For instance, the injury to the public is no greater the hundredth time a man steals a rabbit than it is the first. The public may be interested in the prevention of poaching, but it is not interested in the person of the poacher, nor in the number of times he may have broken the law. The law claims to be impersonalto treat offences as they affect the State, not as they affect individuals; to act mechanically, coldly, and dispassionately. It has, therefore, simply to deal with the amount of injury done by each specific offence, and to affix to it its specific penalty, regardless of all matters of moral antecedents. The repetition of an offence may make its immorality the greater, but its[88] criminality remains the same, and this only is within the province of the law.

CHAPTER XXXII. OF DEBTORS.

The mind of man offers more resistance to violence and to extreme but brief pains than it does to time and to incessant weariness; for whilst it can, so to speak, gather itself together for a moment to repel the former, its vigorous elasticity is insufficient to resist the long and repeated action of the latter. In the[174] case of capital punishment, each example presented of it is all that a single crime affords; in penal servitude for life, a single crime serves to present numerous and lasting warnings. And if it be important that the power of the laws should often be witnessed, there ought to be no long intervals between the examples of the death penalty; but this would presuppose the frequency of crimes, so that, to render the punishment effective, it must not make on men all the impression that it ought to make, in other words, it must be useful and not useful at the same time. And should it be objected that perpetual servitude is as painful as death, and therefore equally cruel, I will reply, that, taking into consideration all the unhappy moments of servitude, it will perhaps be even more painful than death; but whilst these moments are spread over the whole of a lifetime, death exercises all its force in a single moment. There is also this advantage in penal servitude, that it has more terrors for him who sees it than for him who suffers it, for the former thinks of the whole sum-total of unhappy moments, whilst the latter, by the unhappiness of the present moment, has his thoughts diverted from that which is to come. All evils are magnified in imagination, and every sufferer finds resources and consolations unknown to and unbelieved in by spectators, who substitute their own sensibility for the hardened soul of a criminal.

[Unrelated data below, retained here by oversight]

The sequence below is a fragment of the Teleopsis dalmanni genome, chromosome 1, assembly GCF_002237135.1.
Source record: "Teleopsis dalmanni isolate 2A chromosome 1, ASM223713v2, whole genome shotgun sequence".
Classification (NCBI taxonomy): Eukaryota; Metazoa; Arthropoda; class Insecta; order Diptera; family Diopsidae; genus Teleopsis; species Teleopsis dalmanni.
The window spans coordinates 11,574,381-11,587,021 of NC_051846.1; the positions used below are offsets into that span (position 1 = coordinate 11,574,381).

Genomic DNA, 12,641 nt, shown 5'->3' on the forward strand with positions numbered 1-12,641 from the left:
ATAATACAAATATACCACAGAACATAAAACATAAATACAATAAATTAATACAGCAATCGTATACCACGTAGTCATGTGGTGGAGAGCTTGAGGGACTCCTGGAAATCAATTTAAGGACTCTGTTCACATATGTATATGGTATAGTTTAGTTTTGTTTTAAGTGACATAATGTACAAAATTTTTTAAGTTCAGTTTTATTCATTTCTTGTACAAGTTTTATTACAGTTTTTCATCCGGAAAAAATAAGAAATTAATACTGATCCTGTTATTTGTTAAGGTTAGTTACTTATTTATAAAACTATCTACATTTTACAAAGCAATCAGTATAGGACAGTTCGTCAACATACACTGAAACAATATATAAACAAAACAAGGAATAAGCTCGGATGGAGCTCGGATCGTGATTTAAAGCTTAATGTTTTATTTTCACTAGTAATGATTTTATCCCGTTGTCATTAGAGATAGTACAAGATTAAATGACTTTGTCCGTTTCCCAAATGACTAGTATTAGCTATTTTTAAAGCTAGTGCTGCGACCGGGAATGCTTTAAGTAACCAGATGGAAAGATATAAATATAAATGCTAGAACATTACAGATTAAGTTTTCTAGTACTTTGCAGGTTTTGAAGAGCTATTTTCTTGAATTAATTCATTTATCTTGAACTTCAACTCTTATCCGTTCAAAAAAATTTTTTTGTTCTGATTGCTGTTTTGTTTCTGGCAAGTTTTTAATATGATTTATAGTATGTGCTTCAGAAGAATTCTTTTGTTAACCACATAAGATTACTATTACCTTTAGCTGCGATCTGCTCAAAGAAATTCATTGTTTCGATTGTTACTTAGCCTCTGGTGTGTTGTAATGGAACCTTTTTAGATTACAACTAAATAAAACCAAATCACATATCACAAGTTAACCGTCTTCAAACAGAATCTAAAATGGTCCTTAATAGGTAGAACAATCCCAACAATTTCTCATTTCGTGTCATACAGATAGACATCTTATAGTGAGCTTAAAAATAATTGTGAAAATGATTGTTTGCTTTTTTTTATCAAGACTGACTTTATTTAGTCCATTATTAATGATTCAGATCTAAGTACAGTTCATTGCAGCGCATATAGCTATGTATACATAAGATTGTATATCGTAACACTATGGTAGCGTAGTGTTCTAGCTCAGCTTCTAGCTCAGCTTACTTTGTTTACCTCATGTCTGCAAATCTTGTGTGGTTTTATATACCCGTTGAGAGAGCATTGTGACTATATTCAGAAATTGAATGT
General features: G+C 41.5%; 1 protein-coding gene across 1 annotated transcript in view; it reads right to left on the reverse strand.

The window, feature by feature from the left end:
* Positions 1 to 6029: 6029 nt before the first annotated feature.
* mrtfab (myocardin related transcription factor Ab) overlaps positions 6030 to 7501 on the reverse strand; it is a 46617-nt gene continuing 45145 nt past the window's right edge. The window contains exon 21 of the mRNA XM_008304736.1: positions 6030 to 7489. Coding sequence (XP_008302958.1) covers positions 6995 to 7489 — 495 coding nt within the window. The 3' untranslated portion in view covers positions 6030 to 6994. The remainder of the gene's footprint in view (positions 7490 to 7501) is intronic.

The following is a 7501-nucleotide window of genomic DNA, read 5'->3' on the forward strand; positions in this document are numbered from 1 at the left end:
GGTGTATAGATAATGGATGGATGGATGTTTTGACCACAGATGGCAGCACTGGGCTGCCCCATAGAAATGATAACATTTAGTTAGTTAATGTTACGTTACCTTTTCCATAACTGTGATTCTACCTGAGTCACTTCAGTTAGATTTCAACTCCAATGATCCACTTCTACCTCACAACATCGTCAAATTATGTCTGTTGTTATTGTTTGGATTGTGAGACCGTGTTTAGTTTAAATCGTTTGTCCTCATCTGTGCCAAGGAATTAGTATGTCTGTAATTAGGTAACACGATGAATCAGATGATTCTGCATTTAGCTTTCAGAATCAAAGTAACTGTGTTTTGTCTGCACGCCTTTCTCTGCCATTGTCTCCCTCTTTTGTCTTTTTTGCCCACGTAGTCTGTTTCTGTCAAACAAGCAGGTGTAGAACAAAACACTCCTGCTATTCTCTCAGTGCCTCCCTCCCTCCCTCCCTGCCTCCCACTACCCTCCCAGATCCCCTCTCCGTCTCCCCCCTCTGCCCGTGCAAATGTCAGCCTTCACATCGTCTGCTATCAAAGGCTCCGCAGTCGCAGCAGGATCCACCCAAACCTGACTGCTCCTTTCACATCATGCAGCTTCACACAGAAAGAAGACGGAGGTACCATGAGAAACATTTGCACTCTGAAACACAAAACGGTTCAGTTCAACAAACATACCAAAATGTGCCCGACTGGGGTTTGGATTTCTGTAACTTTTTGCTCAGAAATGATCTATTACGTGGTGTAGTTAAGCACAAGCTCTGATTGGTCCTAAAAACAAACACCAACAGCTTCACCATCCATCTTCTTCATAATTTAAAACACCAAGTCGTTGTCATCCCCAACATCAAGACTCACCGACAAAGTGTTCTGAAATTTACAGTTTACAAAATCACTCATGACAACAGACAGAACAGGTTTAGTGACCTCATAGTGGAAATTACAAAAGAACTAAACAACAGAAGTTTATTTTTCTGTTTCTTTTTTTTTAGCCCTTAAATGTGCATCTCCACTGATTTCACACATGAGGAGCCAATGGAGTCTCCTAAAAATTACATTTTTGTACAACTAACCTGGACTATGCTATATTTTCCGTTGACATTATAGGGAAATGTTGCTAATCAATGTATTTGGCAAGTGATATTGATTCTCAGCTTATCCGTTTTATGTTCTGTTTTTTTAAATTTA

From political morality, unless founded on the immutable sentiments of mankind, no lasting advantage can be hoped. Whatever law deviates from these sentiments will encounter a resistance which will ultimately prevail over it, just in the same way as a force, however slight, if constantly applied, will prevail over a violent motion applied to any physical body.